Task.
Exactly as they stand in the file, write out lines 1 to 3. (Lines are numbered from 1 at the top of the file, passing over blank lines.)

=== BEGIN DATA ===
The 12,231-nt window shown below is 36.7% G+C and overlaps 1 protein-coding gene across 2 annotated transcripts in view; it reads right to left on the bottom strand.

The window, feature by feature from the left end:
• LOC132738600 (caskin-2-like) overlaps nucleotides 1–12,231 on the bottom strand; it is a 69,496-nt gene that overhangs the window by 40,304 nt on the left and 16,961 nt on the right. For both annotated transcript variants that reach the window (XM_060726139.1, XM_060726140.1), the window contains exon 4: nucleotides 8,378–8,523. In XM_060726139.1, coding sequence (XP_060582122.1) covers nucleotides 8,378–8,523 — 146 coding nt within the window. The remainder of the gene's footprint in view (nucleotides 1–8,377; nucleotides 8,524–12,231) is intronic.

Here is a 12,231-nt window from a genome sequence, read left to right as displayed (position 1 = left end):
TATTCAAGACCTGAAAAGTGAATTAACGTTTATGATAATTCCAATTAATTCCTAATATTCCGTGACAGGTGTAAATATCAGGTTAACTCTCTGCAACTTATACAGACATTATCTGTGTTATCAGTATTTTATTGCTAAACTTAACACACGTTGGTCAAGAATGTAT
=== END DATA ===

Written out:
The 12,231-nt window shown below is 36.7% G+C and overlaps 1 protein-coding gene across 2 annotated transcripts in view; it reads right to left on the bottom strand.

The window, feature by feature from the left end:
• LOC132738600 (caskin-2-like) overlaps nucleotides 1–12,231 on the bottom strand; it is a 69,496-nt gene that overhangs the window by 40,304 nt on the left and 16,961 nt on the right. For both annotated transcript variants that reach the window (XM_060726139.1, XM_060726140.1), the window contains exon 4: nucleotides 8,378–8,523. In XM_060726139.1, coding sequence (XP_060582122.1) covers nucleotides 8,378–8,523 — 146 coding nt within the window. The remainder of the gene's footprint in view (nucleotides 1–8,377; nucleotides 8,524–12,231) is intronic.